Valhrona chocolate with macadamia, glazed fig, malt and peach leaf ice cream
Fifteen years is a very long time by any measure. Restaurants do not enjoy anywhere near the average life span that most of its customers do. So coming back to a restaurant after fifteen years between meals is rare.
Early in this millennium I ventured to the Rocks in Sydney to enjoy, at the time, one of the very best meals of my life. Incredibly new to this echelon of fine dining in Sydney, I didn’t even realise the table next door featured the man himself, Neil Perry, until I was reading the Qantas magazine on the way home to Perth. Not many men have a ponytail like Neil’s and I was a fan having only recently cut my own long hair off! It was unmistakably him.
Rockpool is no longer in the Rocks, but is close by on Bridge Street, a few streets behind Circular Quay, in an old building that is quite breathtaking. While my last visit was long ago, Rockpool has actually been going since 1989 (which has been added to the name to ease the confusion from the similarly named Bar & Grill). That is unique for any restaurant, but this isn’t a family restaurant in the suburbs, this is one of Australia’s consistently best, and most expensive.
Coorong yellow eye Mullet, cooked in turmeric leaf, sauce amandine
Reinventing and changing is required for any going concern to continue with the enthusiasm of youth. While Rockpool matures in experience, I’m fascinated by the creativity on the plate, and the energy of a relatively new location. The reverence to the food is now matched by the splendor of the room, dominated with magnificent arch windows, not needing any dressing up to reveal their beauty. We are dining upstairs and there is cast iron, dark wood, and excellent lighting on the tables, revealing the food, but still keeping a high level of intimacy.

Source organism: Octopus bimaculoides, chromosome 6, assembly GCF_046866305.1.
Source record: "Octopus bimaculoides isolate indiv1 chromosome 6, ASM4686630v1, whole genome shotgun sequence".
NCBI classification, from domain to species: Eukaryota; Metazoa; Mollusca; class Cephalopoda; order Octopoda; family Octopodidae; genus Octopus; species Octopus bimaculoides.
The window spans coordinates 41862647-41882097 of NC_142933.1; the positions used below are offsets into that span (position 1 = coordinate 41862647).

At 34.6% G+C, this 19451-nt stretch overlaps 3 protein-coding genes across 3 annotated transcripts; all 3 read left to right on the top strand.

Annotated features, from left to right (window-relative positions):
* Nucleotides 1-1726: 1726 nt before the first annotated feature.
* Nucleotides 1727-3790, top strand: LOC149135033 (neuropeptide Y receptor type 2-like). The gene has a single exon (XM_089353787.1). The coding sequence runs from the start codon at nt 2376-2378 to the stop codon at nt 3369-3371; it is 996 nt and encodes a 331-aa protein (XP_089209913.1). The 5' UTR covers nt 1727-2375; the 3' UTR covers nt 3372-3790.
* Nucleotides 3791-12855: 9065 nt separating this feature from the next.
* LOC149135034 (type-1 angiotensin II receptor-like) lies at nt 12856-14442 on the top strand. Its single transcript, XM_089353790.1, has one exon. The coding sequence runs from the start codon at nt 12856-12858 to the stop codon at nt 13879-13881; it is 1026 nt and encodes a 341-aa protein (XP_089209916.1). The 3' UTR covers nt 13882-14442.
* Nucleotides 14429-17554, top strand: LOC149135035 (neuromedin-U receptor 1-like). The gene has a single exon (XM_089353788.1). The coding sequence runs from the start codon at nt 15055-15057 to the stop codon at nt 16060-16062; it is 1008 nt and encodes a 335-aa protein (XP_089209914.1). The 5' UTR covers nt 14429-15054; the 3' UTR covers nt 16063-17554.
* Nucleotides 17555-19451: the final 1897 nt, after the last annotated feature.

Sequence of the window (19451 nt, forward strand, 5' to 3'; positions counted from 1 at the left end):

It needs to be a big night out as there simply isn’t the access to funds for most of us to come here as much as we’d like. Eight courses (plus the usual surprise extras) costs $185 and then wine, whether matched, or by the glass (like we chose) is not cheap either.
Roasted Goose from Llangothlin with hot, sweet and sour sauce
I remember some of the flavours and ingredients from my first visit many years ago, but the refinement of how some of those same ingredients are used is stunning. One of our favourite dishes during the night was mullet wrapped in a turmeric leaf, with a burnt butter, curry leaf, and almond sauce. Part of the taste was familiar like burnt butter and sage on gnocchi; and part of the taste was surprising as if you had discovered a secret combination. How could this perfectly cooked fish go so well with this sauce?
Blue Mountains Wagyu softly grilled, served with oxtail sauce, wasabi and fresh lime
There is a beef dish using nine score wagyu that is as good as beef can possibly taste, combined with another sauce using oxtail that is reminiscent of teriyaki, but different in a way that makes you pine for this sauce the next time you go back to usual, tried and tested.
Kingfish sashimi on enriched Koshihikari rice with Japanese peach and mirin dressing
Mirin and Japanese peach dressing surround generous pieces of kingfish sashimi, the effect of the oily sauce perfect both in presentation, and then to flavour each taste. The familiar texture of Chinese dumplings are captured in a ball of prawn pieces, and eggy prawn mousse, wrapped in delicious crumb, sitting on a squid ink sauce. These are magnificent dishes.
King prawn mousse, rolled in pangrattato, on squid ink sauce